Both Bev and Marion’s words were inspirational, but unfortunately their photographs were the only ones that did not come out well. This wasn’t either of our photographers fault, but mainly our own, for not giving clearer instructions to begin with, so apologies! We had also hoped to do a rehearsal, but Covid restrictions got in the way of that.
This next photograph, of Bev, although blurry, does catch something of her enthusiasm and thanks to Richard Martin for catching the moment.
Following on from Kate’s reading about Saki’s childhood, Peter Christie, one of our three Judges, was introduced. The other two Judges, Sir Richard Eyre and James Lovelock, were unable to be with us, but David thanked them for their involvement
Following Peter’s talk, the prizes were presented – see the photographs at the beginning of this post – and we then left the Church and walked down through the Churchyard and across the road to Pilton Church Hall. This was a route Hector Hugh Munro would have known well, so we were literally walking in his foosteps.
Earlier, during the Prize Giving Ceremony, Richard Martin was busy taking snapshots at the side of the church, here is a slideshow:
While we were in the Church, a couple of helpers had remained in the Hall, getting everything prepared and setting out refreshments. Masks had been worn by everyone in the Church, except those speaking and presenting, but in the Hall people were drinking and eating, so this was not the case.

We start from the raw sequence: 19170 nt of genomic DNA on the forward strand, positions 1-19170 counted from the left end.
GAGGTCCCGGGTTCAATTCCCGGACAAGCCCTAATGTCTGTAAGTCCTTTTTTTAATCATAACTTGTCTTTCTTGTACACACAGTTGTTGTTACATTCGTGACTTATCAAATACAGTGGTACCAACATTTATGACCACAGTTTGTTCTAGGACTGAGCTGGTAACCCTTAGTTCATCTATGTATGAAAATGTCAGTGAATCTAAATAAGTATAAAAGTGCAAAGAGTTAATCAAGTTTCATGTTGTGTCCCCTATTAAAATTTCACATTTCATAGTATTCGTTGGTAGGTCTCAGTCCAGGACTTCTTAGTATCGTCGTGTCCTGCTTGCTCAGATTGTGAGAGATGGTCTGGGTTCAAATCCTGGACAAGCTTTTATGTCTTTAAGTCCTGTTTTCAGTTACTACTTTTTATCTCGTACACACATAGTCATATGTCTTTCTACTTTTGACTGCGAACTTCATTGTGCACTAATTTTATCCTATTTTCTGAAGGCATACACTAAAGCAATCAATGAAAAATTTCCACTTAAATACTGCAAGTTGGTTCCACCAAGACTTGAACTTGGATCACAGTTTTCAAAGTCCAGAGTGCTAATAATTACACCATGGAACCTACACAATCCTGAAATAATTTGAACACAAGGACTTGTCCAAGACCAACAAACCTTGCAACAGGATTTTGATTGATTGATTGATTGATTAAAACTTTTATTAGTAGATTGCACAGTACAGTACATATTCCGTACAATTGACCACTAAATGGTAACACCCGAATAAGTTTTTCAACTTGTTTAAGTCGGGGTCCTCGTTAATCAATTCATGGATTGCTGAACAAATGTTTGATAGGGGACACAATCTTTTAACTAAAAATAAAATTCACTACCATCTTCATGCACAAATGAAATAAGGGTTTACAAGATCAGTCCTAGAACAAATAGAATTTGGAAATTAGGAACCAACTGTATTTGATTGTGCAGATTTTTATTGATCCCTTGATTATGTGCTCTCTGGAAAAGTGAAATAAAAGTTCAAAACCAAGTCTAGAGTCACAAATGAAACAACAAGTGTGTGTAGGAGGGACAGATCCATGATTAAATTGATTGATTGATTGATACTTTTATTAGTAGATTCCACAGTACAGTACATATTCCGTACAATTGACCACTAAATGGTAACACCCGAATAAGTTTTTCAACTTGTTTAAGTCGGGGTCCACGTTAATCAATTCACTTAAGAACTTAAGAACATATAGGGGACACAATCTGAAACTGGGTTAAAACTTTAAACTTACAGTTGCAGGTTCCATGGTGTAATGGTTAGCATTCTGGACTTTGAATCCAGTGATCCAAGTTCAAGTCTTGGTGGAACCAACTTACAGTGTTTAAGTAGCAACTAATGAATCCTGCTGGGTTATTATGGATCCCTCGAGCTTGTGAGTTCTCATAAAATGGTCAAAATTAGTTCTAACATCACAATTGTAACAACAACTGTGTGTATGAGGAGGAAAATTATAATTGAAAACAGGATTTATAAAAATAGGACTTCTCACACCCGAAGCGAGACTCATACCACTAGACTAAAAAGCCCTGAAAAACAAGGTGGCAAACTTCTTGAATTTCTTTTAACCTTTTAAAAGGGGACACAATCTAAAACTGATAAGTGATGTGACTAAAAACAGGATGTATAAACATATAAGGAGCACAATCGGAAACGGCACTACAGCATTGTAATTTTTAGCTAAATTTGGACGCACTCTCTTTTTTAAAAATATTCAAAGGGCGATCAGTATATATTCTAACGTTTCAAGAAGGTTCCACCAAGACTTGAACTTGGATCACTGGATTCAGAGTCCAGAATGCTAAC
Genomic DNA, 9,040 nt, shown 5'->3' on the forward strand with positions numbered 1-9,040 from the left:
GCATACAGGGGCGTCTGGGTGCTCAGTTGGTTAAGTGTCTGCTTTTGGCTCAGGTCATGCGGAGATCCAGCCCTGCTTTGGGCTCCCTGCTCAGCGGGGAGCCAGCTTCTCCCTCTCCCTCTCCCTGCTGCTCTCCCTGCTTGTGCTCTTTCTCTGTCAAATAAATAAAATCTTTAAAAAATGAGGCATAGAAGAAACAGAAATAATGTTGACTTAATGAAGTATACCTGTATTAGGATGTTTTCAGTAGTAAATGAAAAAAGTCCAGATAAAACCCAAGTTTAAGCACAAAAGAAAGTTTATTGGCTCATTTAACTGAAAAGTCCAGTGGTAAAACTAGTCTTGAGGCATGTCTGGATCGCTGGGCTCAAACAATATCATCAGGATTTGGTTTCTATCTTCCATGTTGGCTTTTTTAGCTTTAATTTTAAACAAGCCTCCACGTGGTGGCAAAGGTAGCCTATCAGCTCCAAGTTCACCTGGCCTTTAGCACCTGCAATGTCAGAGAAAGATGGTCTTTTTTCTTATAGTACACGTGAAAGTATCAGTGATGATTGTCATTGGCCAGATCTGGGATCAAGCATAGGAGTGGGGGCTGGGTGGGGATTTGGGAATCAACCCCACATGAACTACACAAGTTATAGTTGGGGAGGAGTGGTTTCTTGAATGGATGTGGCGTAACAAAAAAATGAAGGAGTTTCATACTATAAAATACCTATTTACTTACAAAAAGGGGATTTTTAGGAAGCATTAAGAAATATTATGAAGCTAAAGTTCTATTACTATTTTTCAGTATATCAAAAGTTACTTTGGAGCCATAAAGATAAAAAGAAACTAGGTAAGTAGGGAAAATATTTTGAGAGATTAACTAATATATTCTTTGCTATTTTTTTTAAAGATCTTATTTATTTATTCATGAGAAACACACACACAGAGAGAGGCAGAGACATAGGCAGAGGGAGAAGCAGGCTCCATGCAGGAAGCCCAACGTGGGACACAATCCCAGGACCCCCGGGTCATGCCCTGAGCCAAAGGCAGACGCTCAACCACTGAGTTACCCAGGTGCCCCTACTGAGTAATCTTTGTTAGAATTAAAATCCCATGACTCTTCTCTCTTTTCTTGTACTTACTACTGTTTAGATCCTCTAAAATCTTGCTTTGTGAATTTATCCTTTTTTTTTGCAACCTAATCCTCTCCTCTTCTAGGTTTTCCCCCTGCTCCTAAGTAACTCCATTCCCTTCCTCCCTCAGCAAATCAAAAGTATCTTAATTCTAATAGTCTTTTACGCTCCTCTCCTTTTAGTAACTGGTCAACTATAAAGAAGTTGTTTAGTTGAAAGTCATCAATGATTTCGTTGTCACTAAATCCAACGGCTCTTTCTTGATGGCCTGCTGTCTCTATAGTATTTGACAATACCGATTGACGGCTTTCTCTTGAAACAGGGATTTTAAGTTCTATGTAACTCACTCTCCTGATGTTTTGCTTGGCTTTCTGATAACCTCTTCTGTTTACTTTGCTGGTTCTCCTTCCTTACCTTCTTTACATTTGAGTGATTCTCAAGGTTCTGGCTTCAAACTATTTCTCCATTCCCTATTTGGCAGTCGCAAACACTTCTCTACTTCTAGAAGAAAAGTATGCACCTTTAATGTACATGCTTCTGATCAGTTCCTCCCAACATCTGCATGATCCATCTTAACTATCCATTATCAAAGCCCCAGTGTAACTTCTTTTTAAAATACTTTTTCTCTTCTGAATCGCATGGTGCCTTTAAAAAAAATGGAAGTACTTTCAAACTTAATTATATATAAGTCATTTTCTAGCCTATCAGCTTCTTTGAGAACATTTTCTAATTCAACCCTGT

This is the time to say a special thanks to our magnificent team of helpers, most especially Katie Martin, Denise Smith, Yvonne Hellicon, Christine Lewin and her daughter Jess, Chris Bulpett and Tim Saunders and there must be others not mentioned here, please email a reminder if you have been left out by accident! Then there are all those who donated drinks and refreshments. As always we had too much rather than too little. Plus thanks of course photographers Jim Smith and Richard Martin and Martin Haddrill with his video camera.
Richard Martin was busy again with his camera while we were talking, eating and drinking – here is another slideshow with some of the many photos that he took. Click on the arrows at the side to move the photographs.